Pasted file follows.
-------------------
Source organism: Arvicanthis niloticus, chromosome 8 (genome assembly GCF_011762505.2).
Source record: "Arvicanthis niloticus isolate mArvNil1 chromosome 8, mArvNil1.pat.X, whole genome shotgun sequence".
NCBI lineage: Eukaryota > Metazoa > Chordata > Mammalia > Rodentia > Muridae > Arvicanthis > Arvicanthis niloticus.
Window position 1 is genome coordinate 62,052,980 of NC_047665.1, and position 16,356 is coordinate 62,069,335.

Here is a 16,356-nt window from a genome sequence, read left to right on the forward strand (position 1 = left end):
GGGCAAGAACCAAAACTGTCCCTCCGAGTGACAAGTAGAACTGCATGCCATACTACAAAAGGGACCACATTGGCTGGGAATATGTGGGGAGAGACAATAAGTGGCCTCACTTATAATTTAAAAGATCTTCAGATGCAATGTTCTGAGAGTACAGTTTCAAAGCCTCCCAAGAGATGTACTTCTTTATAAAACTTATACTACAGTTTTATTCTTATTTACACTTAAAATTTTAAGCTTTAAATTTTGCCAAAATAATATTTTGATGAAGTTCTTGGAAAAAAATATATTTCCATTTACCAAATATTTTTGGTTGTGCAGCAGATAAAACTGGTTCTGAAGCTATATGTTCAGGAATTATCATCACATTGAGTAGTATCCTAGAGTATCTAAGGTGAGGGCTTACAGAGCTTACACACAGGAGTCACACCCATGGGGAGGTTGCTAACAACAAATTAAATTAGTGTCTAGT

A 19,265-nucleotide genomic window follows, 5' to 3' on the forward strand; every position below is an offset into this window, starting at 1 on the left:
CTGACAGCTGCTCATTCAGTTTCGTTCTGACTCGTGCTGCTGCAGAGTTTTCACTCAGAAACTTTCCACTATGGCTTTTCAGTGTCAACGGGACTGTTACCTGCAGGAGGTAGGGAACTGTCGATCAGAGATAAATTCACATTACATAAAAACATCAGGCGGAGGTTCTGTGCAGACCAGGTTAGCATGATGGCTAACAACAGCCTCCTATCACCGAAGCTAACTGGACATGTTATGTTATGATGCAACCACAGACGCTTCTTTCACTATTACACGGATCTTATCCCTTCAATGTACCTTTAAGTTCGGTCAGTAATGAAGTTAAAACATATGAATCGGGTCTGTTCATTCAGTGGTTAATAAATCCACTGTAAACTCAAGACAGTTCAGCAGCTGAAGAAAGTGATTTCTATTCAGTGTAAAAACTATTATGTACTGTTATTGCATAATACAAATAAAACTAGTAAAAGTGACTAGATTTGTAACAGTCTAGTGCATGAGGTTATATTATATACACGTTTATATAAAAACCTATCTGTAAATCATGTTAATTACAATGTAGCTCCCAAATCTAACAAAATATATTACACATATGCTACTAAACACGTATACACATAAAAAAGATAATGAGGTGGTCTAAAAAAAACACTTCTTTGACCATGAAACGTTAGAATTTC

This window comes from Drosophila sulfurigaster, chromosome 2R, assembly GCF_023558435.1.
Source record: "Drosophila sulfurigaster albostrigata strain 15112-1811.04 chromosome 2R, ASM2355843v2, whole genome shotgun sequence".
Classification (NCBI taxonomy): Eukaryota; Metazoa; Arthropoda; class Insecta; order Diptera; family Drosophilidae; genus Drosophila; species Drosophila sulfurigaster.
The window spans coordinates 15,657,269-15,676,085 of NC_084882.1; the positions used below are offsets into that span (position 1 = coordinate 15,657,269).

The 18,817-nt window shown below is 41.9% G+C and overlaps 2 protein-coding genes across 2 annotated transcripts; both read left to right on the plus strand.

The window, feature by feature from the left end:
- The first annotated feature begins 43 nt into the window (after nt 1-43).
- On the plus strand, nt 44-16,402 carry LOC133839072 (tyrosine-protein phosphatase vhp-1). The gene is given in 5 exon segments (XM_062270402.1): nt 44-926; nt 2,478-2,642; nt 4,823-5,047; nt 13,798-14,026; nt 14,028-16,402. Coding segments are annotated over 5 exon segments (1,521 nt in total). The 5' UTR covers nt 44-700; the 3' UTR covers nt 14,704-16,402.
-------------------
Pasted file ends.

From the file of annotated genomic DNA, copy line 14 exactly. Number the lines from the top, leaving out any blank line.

The window, feature by feature from the left end: